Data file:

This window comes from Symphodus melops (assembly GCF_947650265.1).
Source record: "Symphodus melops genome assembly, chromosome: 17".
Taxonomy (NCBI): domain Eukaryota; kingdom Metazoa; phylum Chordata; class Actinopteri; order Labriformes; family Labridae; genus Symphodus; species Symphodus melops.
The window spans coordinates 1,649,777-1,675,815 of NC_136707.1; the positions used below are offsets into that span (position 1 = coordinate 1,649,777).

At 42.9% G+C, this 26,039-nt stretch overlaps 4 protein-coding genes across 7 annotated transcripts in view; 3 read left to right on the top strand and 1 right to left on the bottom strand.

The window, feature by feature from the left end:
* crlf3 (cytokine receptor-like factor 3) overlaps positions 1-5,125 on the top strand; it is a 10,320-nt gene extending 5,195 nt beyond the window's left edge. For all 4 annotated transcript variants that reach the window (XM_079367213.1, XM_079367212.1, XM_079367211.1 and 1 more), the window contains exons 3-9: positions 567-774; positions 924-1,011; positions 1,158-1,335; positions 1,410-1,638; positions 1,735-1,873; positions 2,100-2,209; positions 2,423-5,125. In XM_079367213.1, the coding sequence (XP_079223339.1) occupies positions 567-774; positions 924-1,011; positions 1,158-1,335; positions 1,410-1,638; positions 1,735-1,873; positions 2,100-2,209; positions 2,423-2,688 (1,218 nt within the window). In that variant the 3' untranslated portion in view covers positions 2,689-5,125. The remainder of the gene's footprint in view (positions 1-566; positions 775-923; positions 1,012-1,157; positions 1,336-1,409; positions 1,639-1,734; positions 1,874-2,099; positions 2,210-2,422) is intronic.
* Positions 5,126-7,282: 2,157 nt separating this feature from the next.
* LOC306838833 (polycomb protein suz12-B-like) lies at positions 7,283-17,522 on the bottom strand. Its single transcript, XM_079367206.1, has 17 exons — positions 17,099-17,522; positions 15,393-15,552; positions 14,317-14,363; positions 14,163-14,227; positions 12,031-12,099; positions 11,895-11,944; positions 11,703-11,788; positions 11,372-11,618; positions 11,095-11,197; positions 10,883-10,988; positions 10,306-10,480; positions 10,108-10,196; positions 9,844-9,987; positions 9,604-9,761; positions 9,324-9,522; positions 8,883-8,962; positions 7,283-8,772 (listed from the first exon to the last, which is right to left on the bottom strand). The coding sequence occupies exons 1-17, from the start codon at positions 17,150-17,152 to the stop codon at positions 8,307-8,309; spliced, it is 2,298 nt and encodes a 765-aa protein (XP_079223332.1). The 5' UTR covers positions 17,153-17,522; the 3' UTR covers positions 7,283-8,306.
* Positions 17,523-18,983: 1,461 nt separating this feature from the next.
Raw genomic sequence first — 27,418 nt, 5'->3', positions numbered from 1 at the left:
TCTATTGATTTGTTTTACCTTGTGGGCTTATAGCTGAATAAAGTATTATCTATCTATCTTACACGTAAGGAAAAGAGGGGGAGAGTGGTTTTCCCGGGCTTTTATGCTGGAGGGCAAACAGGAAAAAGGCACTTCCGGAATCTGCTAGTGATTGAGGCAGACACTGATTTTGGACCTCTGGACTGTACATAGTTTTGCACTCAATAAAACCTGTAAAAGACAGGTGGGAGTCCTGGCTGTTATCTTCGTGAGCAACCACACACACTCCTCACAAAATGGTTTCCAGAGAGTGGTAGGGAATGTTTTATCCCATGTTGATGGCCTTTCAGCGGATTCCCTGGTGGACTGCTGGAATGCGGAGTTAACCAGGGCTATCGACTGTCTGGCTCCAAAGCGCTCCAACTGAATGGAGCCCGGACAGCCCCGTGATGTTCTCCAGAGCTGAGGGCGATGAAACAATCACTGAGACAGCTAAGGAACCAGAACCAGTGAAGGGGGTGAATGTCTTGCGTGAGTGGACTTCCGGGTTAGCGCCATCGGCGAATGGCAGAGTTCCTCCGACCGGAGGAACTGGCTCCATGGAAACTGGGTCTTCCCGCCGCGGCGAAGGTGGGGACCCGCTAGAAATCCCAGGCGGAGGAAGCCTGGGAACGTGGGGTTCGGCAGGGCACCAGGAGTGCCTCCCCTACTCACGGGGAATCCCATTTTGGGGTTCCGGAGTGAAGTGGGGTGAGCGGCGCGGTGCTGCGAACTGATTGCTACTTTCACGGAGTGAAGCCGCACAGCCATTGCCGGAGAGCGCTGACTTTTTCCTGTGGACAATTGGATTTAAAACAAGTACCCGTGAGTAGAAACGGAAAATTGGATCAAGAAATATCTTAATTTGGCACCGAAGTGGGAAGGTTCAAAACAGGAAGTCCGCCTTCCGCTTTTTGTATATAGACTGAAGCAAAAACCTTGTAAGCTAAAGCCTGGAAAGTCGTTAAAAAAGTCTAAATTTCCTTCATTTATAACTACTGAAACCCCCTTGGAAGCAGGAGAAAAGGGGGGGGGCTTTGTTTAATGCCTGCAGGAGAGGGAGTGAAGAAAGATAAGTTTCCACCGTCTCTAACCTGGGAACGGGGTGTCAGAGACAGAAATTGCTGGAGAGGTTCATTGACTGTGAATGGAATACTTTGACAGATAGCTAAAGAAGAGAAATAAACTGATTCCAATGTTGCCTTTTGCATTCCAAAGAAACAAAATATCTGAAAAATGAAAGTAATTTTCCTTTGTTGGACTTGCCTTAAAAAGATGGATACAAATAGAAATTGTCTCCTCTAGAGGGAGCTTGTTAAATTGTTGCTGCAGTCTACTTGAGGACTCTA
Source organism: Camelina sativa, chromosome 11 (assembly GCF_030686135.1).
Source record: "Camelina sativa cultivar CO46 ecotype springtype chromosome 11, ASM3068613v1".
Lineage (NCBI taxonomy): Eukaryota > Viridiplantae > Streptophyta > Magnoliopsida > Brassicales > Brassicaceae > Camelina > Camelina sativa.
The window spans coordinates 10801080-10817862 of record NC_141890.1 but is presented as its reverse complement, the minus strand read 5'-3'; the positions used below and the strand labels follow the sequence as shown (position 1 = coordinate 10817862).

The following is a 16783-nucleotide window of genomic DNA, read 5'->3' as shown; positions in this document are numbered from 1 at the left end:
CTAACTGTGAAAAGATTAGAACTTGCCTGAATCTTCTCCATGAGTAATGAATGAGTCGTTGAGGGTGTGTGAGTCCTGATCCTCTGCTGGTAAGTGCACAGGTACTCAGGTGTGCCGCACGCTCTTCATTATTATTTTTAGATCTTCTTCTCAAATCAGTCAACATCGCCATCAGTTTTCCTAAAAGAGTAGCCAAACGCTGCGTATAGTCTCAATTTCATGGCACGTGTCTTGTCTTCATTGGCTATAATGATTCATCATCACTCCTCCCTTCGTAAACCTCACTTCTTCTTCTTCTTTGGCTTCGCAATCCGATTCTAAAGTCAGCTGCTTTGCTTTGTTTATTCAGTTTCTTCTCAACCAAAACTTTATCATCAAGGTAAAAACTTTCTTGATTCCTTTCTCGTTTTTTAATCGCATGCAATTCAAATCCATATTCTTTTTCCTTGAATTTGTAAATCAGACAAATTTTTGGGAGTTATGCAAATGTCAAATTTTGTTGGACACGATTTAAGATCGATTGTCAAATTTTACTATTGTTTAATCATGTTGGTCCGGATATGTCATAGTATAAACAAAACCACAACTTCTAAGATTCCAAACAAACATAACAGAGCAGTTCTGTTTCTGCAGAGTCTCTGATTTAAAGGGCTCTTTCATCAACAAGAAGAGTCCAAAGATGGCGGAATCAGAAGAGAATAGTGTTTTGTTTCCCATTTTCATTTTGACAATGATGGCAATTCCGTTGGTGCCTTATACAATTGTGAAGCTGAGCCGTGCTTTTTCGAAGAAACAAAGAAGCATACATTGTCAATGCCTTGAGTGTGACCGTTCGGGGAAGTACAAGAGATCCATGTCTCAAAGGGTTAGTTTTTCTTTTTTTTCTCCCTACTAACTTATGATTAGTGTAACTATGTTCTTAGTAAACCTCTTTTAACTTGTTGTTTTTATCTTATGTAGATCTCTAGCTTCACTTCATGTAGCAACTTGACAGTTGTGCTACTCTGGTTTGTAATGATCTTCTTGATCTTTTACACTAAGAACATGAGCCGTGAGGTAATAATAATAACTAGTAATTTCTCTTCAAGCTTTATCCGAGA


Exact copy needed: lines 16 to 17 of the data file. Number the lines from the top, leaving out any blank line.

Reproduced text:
The window spans coordinates 10801080-10817862 of record NC_141890.1 but is presented as its reverse complement, the minus strand read 5'-3'; the positions used below and the strand labels follow the sequence as shown (position 1 = coordinate 10817862).

The following is a 16783-nucleotide window of genomic DNA, read 5'->3' as shown; positions in this document are numbered from 1 at the left end: